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FAQ Frequently asked questions
What are febrile convulsions?
Febrile convulsions are fits or seizures caused by a fever above 38Â°C, which may occur during a viral or bacterial infection.
What are the symptoms of febrile convulsions?
Some of the typical symptoms include: loss of consciousness, foaming at the mouth, eye rolling, and jerking of arms or legs.
What causes febrile convulsions?
The convulsions are caused by an abrupt increase in temperature, associated with an infection. They occur in children as their brains appear to be more sensitive to this sudden change in temperature.
Who gets febrile convulsions?
Febrile convulsions commonly occur in children aged between 3 months and 5 years.
How common are febrile convulsions?
It is estimated that around one in every 30 children experience febrile convulsions. Boys and girls appear to be equally affected.
What can be done at home to treat febrile convulsions?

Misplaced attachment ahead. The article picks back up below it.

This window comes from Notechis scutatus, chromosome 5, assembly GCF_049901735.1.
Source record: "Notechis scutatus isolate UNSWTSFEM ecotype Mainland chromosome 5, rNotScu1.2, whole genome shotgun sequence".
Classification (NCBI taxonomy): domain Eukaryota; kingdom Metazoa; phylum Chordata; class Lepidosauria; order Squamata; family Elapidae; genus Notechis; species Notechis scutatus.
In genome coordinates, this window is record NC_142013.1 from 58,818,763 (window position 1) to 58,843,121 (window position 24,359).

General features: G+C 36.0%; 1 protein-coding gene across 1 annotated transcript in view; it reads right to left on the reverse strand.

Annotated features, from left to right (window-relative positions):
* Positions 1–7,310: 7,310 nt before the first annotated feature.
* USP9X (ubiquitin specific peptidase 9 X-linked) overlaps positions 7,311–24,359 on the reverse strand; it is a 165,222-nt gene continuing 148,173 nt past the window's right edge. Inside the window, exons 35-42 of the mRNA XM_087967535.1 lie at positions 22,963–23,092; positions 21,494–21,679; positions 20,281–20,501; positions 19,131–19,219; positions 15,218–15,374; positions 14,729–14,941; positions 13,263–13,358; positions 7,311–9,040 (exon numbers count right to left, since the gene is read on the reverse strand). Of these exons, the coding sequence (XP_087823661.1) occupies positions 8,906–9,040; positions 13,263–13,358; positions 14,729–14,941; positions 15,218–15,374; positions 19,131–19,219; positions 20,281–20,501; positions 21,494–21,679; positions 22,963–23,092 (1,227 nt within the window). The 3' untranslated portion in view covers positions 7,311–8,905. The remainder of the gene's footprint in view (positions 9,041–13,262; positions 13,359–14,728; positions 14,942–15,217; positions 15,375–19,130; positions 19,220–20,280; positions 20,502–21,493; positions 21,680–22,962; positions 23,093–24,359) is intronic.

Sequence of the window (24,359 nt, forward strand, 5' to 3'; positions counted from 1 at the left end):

Once a seizure starts, make sure the child is safe by placing them on their side, on the floor. Don't shake the child or try and restrain them. Keep track of how long the seizure lasts. Once the seizure is over, have your child checked …
Can febrile convulsions be prevented?
There is no known way to prevent the convulsions; treating the fever with acetaminophen or ibuprofen has not been shown to be effective in preventing convulsions.
Will febrile convulsions keep coming back?
It is estimated that around a third of children will experience recurring febrile convulsions.
About this article
Author: Dr Nikki Wallis PhD, BSc
First answered: 27 Oct 2014
Last reviewed: 19 May 2018
Rating: 4.9 out of 5
Votes: 489 (Click smiley face below left to rate)
Category: Febrile convulsions